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Panel: Hattie Sewell’s Place in Peirce Mill’s History
May 26 @ 5:00 pm - 6:30 pm
Register here to attend a virtual conversation on a part of Peirce Mill’s history:
In 1920, an African-American woman named Hattie Sewell applied for a concession to run the teahouse at Peirce Mill. She won the contract, paid a fee of $45 a month, and increased business at the teahouse.
But a prominent neighbor, E.S. Newman, complained that Peirce Mill had become “a rendezvous for colored people, soon developing into a nuisance.” According to Rock Creek Park’s Administrative History, there were no other complaints about Ms. Sewell’s establishment. Nevertheless, her contract was terminated in 1921.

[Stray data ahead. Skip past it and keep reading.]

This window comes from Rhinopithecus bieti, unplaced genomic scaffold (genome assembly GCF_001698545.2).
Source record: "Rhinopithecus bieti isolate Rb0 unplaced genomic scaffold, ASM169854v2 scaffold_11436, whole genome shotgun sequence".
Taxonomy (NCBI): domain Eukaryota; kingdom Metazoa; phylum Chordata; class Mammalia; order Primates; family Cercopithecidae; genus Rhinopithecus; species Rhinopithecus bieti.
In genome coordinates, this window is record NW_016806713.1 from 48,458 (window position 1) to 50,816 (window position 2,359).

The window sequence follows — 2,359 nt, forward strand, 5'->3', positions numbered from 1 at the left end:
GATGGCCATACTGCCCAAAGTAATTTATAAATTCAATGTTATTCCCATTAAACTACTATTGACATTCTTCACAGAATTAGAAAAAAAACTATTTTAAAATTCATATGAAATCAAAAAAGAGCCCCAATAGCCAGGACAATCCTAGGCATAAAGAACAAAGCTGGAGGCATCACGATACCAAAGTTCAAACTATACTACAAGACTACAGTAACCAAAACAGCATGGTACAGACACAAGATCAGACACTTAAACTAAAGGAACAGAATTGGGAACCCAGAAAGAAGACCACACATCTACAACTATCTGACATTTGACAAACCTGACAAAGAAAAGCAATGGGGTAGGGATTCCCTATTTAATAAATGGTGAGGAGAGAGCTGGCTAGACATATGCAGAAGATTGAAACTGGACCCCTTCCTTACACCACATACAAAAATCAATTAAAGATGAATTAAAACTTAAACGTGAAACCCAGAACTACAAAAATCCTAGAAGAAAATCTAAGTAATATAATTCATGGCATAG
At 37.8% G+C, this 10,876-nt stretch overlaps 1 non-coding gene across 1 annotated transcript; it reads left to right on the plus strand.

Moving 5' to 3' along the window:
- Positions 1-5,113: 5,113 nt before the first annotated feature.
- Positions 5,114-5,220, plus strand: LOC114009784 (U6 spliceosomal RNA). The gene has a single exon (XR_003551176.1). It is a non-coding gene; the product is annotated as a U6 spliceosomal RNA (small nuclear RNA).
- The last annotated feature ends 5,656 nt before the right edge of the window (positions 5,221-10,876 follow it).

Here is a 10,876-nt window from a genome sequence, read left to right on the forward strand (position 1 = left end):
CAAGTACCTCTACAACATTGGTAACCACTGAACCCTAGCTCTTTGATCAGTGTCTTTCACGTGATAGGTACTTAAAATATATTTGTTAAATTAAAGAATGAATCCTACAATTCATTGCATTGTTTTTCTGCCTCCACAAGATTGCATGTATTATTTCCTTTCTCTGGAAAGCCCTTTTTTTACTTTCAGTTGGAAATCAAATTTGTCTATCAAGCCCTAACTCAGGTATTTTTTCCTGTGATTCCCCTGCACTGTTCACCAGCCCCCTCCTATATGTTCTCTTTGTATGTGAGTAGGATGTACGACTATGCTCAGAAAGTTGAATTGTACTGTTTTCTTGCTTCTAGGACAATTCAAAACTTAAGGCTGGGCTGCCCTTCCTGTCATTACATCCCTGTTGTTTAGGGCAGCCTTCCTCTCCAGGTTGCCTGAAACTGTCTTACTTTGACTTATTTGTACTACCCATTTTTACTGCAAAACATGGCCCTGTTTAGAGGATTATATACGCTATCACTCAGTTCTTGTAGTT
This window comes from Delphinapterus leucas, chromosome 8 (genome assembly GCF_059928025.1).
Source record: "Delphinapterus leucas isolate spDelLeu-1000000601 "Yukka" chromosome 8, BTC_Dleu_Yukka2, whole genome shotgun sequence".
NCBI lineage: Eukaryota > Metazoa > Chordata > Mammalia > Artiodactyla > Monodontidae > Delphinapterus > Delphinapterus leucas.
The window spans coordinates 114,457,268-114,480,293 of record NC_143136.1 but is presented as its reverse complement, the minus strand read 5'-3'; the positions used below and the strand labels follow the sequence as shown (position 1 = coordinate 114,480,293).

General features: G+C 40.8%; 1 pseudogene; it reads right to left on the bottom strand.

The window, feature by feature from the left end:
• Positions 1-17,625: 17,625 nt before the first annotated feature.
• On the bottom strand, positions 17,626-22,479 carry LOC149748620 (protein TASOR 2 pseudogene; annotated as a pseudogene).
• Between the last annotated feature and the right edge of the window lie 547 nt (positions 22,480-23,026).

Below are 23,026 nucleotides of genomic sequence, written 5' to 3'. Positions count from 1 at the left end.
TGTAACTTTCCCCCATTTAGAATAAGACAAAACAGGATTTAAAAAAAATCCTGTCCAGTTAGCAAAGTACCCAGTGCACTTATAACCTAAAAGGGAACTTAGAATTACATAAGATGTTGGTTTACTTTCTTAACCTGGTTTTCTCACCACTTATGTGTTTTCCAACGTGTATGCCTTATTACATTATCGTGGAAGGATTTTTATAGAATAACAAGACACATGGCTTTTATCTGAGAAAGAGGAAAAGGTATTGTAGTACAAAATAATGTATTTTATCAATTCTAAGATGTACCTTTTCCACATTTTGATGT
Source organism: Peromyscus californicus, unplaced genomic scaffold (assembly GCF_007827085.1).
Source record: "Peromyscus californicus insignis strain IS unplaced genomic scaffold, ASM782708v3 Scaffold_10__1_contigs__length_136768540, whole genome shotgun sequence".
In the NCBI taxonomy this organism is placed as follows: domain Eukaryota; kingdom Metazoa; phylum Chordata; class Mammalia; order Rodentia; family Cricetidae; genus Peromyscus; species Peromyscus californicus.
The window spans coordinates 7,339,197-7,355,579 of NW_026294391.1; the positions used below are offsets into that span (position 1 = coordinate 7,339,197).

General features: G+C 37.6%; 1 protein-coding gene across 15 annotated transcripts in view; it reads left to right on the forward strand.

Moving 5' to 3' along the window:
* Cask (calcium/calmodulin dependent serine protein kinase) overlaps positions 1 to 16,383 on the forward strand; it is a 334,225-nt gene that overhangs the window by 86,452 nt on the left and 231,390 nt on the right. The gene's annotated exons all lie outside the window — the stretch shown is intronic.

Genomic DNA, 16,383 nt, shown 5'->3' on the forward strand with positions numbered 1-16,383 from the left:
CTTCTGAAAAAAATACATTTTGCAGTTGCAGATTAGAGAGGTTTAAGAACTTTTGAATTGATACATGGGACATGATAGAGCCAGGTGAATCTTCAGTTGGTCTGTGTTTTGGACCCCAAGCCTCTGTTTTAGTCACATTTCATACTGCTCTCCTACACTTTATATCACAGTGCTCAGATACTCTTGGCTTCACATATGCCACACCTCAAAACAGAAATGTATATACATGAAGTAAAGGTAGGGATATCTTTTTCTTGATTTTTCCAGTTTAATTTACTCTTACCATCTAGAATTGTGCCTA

One hundred years later, the Friends of Peirce Mill and Rock Creek Park are working with students from Howard University to learn more about Hattie Sewell. A short film about her life and times will be completed by the fall of 2021.
This virtual conversation, part of a series of opportunities to explore the history of Rock Creek Park and NW Washington, DC, is organized by Rock Creek Park, Rock Creek Conservancy, and the Friends of Peirce Mill. It will feature Dr. Amy Yeboah, associate professor in the Department of Afro American Studies at Howard University, and two Howard University students, Yanava Ferreria and Asan Hawkins. Education Director Angela Kramer from the Friends of Peirce Mill will serve as moderator.